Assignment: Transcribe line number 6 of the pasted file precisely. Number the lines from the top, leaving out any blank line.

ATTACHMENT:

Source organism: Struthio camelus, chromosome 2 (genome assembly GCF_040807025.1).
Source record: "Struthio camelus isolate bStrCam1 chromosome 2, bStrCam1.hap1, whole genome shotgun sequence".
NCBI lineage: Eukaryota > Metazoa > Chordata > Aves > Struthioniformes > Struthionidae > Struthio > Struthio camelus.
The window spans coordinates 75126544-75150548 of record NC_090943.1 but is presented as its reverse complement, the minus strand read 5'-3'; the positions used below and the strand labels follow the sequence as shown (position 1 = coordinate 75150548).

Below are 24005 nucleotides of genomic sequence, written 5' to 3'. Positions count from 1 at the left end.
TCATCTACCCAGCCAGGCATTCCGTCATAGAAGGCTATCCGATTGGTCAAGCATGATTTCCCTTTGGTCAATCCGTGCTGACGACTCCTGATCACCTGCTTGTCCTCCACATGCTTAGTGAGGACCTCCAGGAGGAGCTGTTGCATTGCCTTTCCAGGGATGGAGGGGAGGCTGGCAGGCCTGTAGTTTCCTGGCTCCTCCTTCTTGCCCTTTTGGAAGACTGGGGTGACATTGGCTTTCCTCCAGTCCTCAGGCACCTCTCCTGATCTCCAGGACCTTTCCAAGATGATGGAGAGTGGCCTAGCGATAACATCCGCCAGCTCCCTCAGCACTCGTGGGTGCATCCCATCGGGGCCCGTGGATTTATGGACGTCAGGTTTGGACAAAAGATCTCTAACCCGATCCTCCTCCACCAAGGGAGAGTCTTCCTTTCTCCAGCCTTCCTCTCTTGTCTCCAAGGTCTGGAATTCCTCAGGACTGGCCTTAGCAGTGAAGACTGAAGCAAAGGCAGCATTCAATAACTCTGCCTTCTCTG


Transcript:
TCATCTACCCAGCCAGGCATTCCGTCATAGAAGGCTATCCGATTGGTCAAGCATGATTTCCCTTTGGTCAATCCGTGCTGACGACTCCTGATCACCTGCTTGTCCTCCACATGCTTAGTGAGGACCTCCAGGAGGAGCTGTTGCATTGCCTTTCCAGGGATGGAGGGGAGGCTGGCAGGCCTGTAGTTTCCTGGCTCCTCCTTCTTGCCCTTTTGGAAGACTGGGGTGACATTGGCTTTCCTCCAGTCCTCAGGCACCTCTCCTGATCTCCAGGACCTTTCCAAGATGATGGAGAGTGGCCTAGCGATAACATCCGCCAGCTCCCTCAGCACTCGTGGGTGCATCCCATCGGGGCCCGTGGATTTATGGACGTCAGGTTTGGACAAAAGATCTCTAACCCGATCCTCCTCCACCAAGGGAGAGTCTTCCTTTCTCCAGCCTTCCTCTCTTGTCTCCAAGGTCTGGAATTCCTCAGGACTGGCCTTAGCAGTGAAGACTGAAGCAAAGGCAGCATTCAATAACTCTGCCTTCTCTG